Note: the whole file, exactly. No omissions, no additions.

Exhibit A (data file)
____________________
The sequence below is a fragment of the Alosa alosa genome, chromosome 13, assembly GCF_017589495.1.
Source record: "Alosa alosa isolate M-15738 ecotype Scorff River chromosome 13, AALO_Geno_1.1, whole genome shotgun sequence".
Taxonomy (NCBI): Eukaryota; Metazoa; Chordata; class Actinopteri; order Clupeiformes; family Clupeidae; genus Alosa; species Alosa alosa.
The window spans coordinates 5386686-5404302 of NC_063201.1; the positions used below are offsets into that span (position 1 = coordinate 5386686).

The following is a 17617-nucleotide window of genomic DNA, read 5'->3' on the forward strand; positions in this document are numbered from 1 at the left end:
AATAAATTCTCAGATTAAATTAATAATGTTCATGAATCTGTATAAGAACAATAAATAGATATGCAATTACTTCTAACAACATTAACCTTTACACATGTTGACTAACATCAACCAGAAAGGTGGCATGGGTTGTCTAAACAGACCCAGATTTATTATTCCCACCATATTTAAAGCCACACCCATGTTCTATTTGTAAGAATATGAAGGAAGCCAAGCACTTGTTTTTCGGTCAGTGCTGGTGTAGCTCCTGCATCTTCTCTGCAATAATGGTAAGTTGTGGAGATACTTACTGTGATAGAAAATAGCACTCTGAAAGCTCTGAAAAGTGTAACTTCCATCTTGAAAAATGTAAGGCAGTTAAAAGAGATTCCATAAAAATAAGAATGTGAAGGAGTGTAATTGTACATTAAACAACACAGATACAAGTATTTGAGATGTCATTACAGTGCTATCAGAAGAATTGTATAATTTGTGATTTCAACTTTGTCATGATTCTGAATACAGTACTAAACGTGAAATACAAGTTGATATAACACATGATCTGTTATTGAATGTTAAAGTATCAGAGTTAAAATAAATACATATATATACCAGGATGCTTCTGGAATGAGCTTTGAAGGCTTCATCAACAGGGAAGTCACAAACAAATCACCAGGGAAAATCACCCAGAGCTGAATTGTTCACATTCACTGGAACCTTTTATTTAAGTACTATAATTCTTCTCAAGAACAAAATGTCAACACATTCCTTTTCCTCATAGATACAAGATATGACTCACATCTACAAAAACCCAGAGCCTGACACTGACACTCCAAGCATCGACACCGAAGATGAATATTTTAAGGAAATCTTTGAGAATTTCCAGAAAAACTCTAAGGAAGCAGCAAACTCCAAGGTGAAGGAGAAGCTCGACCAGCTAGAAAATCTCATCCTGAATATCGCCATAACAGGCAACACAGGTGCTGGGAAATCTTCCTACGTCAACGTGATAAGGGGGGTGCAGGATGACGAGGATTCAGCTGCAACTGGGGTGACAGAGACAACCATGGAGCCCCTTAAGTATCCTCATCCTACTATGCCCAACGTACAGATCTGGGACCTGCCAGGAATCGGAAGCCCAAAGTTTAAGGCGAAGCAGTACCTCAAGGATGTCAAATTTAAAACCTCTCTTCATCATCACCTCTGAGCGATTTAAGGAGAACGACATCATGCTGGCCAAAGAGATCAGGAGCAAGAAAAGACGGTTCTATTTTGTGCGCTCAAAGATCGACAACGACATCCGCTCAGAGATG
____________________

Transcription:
The sequence below is a fragment of the Alosa alosa genome, chromosome 13, assembly GCF_017589495.1.
Source record: "Alosa alosa isolate M-15738 ecotype Scorff River chromosome 13, AALO_Geno_1.1, whole genome shotgun sequence".
Taxonomy (NCBI): Eukaryota; Metazoa; Chordata; class Actinopteri; order Clupeiformes; family Clupeidae; genus Alosa; species Alosa alosa.
The window spans coordinates 5386686-5404302 of NC_063201.1; the positions used below are offsets into that span (position 1 = coordinate 5386686).

The following is a 17617-nucleotide window of genomic DNA, read 5'->3' on the forward strand; positions in this document are numbered from 1 at the left end:
AATAAATTCTCAGATTAAATTAATAATGTTCATGAATCTGTATAAGAACAATAAATAGATATGCAATTACTTCTAACAACATTAACCTTTACACATGTTGACTAACATCAACCAGAAAGGTGGCATGGGTTGTCTAAACAGACCCAGATTTATTATTCCCACCATATTTAAAGCCACACCCATGTTCTATTTGTAAGAATATGAAGGAAGCCAAGCACTTGTTTTTCGGTCAGTGCTGGTGTAGCTCCTGCATCTTCTCTGCAATAATGGTAAGTTGTGGAGATACTTACTGTGATAGAAAATAGCACTCTGAAAGCTCTGAAAAGTGTAACTTCCATCTTGAAAAATGTAAGGCAGTTAAAAGAGATTCCATAAAAATAAGAATGTGAAGGAGTGTAATTGTACATTAAACAACACAGATACAAGTATTTGAGATGTCATTACAGTGCTATCAGAAGAATTGTATAATTTGTGATTTCAACTTTGTCATGATTCTGAATACAGTACTAAACGTGAAATACAAGTTGATATAACACATGATCTGTTATTGAATGTTAAAGTATCAGAGTTAAAATAAATACATATATATACCAGGATGCTTCTGGAATGAGCTTTGAAGGCTTCATCAACAGGGAAGTCACAAACAAATCACCAGGGAAAATCACCCAGAGCTGAATTGTTCACATTCACTGGAACCTTTTATTTAAGTACTATAATTCTTCTCAAGAACAAAATGTCAACACATTCCTTTTCCTCATAGATACAAGATATGACTCACATCTACAAAAACCCAGAGCCTGACACTGACACTCCAAGCATCGACACCGAAGATGAATATTTTAAGGAAATCTTTGAGAATTTCCAGAAAAACTCTAAGGAAGCAGCAAACTCCAAGGTGAAGGAGAAGCTCGACCAGCTAGAAAATCTCATCCTGAATATCGCCATAACAGGCAACACAGGTGCTGGGAAATCTTCCTACGTCAACGTGATAAGGGGGGTGCAGGATGACGAGGATTCAGCTGCAACTGGGGTGACAGAGACAACCATGGAGCCCCTTAAGTATCCTCATCCTACTATGCCCAACGTACAGATCTGGGACCTGCCAGGAATCGGAAGCCCAAAGTTTAAGGCGAAGCAGTACCTCAAGGATGTCAAATTTAAAACCTCTCTTCATCATCACCTCTGAGCGATTTAAGGAGAACGACATCATGCTGGCCAAAGAGATCAGGAGCAAGAAAAGACGGTTCTATTTTGTGCGCTCAAAGATCGACAACGACATCCGCTCAGAGATG